Commissioned By God
2 Timothy 4:1-6
“In the presence of God and of Christ Jesus…I give you this charge…” vs. 1
Who Said That?
Presidential quotes and do we or did we believe them when they said them.
“I am not a crook!” –Richard Nixon
“I did not have sexual relations with that woman.” – Bill Clinton
“Read my lips: no new taxes” -George H. W. Bush
As you have noticed, these are words from our Presidents, our leaders, those in a position of authority that we are supposed to trust and believe. But, as we have seen, their words have not always bee truthful and trustworthy. Who can you believe? Whose words can we trust? Let’s look at what Paul’s words in 2 Timothy 4:1-5 say to Timothy about the words we speak:
Read Passage – 2 Timothy 4
In the presence of God and of Christ Jesus, who will judge the living and the dead, and in view of his appearing and his kingdom, I give you this charge: 2 Preach the word; be prepared in season and out of season; correct, rebuke and encourage—with great patience and careful instruction. 3 For the time will come when people will not put up with sound doctrine. Instead, to suit their own desires, they will gather around them a great number of teachers to say what their itching ears want to hear. 4 They will turn their ears away from the truth and turn aside to myths. 5 But you, keep your head in all situations, endure hardship, do the work of an evangelist, discharge all the duties of your ministry.
I think it’s safe to say that most people want the truth but at the same time we are very skeptical people. Often I hear people using the phrase “Believe me…” when they are speaking. It’s actually kind of funny because when I hear that, it often makes me wonder if they are telling me the truth. I think they are trying to assure me but it really has the opposite effect. Paul starts this charge to Timothy by telling him the plain truth in verse 1:
“In the presence of God and of Christ Jesus, who will judge the living and the dead, and in view of his appearing and his kingdom…” vs. 1
The truth he relates to him is that one day we will all die and stand before God. At that time, we will be judged about our life and weather we believed God’s Word that Jesus is Savior and Lord or did we deny it. If we accepted Jesus, we will gain eternal acceptance to God’s kingdom and if we don’t, the reality is that there is a hell and those who don’t trust Jesus basically choose to go there. Paul is telling Timothy, and his congregation, that they are responsible for getting that message out to the world. Paul is building up the pastor, Timothy, and he is sending the same message to his congregation. His charge in this passage reaches beyond Timothy and extends to his congregation that they have the same charge as Timothy.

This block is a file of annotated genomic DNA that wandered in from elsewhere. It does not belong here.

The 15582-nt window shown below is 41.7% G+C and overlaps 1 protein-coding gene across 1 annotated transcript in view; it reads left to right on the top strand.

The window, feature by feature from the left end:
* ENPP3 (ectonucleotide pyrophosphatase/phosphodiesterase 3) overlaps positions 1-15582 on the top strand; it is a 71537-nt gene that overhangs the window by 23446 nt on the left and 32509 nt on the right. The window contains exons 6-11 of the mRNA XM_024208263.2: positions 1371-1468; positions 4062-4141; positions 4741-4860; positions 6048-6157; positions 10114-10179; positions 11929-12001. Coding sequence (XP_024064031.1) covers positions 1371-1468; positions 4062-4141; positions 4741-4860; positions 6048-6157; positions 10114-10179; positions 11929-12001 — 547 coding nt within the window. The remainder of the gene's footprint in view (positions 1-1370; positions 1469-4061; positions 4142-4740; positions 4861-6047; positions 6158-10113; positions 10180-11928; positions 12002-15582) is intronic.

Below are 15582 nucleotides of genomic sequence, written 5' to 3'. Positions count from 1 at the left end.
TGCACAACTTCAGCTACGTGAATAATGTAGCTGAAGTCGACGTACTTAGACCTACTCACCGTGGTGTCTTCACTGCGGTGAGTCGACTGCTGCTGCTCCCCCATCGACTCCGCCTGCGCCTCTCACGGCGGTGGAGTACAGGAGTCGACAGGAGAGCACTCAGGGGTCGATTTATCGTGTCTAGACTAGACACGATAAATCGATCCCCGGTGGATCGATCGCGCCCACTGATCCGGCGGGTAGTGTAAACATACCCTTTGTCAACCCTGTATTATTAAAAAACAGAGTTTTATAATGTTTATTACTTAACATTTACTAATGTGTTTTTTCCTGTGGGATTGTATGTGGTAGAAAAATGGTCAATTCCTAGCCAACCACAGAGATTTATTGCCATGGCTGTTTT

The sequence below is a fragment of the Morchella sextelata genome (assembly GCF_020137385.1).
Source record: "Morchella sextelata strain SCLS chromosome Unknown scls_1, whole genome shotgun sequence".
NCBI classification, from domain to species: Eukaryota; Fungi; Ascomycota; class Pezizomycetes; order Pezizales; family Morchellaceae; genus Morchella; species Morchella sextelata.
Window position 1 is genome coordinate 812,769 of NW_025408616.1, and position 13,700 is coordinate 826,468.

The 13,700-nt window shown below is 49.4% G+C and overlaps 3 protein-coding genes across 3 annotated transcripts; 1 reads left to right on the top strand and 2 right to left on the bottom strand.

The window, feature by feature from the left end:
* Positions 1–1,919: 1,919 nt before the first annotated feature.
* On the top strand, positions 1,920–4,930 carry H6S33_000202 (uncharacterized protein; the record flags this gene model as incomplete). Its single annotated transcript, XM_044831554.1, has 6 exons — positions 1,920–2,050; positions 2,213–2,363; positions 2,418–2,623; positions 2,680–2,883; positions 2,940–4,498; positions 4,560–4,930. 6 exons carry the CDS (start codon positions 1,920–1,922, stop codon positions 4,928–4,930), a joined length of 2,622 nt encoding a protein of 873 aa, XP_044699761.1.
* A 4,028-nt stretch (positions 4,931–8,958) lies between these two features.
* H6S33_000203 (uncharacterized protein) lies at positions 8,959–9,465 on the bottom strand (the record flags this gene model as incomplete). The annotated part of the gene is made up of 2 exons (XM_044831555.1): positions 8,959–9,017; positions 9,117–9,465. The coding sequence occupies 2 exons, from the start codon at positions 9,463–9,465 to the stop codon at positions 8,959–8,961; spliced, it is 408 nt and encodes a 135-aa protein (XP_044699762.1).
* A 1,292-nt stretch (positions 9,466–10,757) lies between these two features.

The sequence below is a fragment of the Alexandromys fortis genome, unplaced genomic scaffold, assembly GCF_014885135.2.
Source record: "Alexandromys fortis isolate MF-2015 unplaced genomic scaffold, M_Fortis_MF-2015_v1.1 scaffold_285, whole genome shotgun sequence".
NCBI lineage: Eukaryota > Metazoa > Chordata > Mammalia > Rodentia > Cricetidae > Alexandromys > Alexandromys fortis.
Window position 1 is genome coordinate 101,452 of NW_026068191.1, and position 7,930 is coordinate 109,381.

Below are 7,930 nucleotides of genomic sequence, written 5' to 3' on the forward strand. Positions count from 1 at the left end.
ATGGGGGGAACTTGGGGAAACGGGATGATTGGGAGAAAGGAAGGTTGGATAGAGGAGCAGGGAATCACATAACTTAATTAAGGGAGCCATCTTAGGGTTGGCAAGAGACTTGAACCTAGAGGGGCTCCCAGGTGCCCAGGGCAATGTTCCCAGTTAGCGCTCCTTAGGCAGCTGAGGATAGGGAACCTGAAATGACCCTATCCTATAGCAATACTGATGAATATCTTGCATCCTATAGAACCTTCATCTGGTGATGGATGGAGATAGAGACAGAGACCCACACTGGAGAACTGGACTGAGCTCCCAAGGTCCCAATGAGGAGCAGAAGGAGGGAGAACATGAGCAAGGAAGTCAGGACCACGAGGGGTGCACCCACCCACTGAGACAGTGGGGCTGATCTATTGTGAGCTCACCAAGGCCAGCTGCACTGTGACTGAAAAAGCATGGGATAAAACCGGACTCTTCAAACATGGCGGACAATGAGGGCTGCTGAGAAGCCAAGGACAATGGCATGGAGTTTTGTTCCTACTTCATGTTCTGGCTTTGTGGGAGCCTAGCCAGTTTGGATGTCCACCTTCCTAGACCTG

Stop for just a moment and think about those closest to you. Even those sitting around you right now. We want those we care about and those closest to us to be in heaven. But, we also want to see everyone have the chance to know Jesus and go to heaven. I know I want to help in that process and Paul is saying that we all have a part in that process. We can all help.
Two-Part Commission: Preach and Reach
Helping in that process is what I call being commissioned. Paul gives Timothy a two-part commission. It’s a catchy little phrase; Preach and Reach.
The first charge is to preach the word.
“Preach the word; be prepared in season and out of season; correct, rebuke and encourage—with great patience and careful instruction.” vs.2
Last week in our study of 1 Timothy 3 we read that Paul said:
“All Scripture God-breathed and useful…” 2 Timothy 3:16
Now you might be thinking, isn’t Paul speaking to a pastor at this point? What does this have to do with me? We have this useful tool at our fingertips and we really need to make sure we use it. You might even think, “well, preaching, that’s for Ron, for pastors, and for those in the ministry.” What runs through your mind when I say the word “preach?” Here is the definition of the word “preach” that we see in this verse; to proclaim or to tell. Actually is probably a lot more simple than most people think; it’s just to tell others what God has done and what he has done for you.
Paul also says to be ready in and out of season, that is another way of saying to be ready anytime the opportunity presents itself. And, there three things it can be useful for; correcting, rebuking, and encouraging. Now, I think we get the correcting and rebuking part. In fact, I’d say that many people stop right there. I want to encourage you to do the third the most, encourage. Scripture can be very uplifting and helpful. Scripture doesn’t need to be a weapon that we beat someone over the head with, it can be a source of encouragement and building up of others. Let me give you and example of the way we encourage others with Scripture.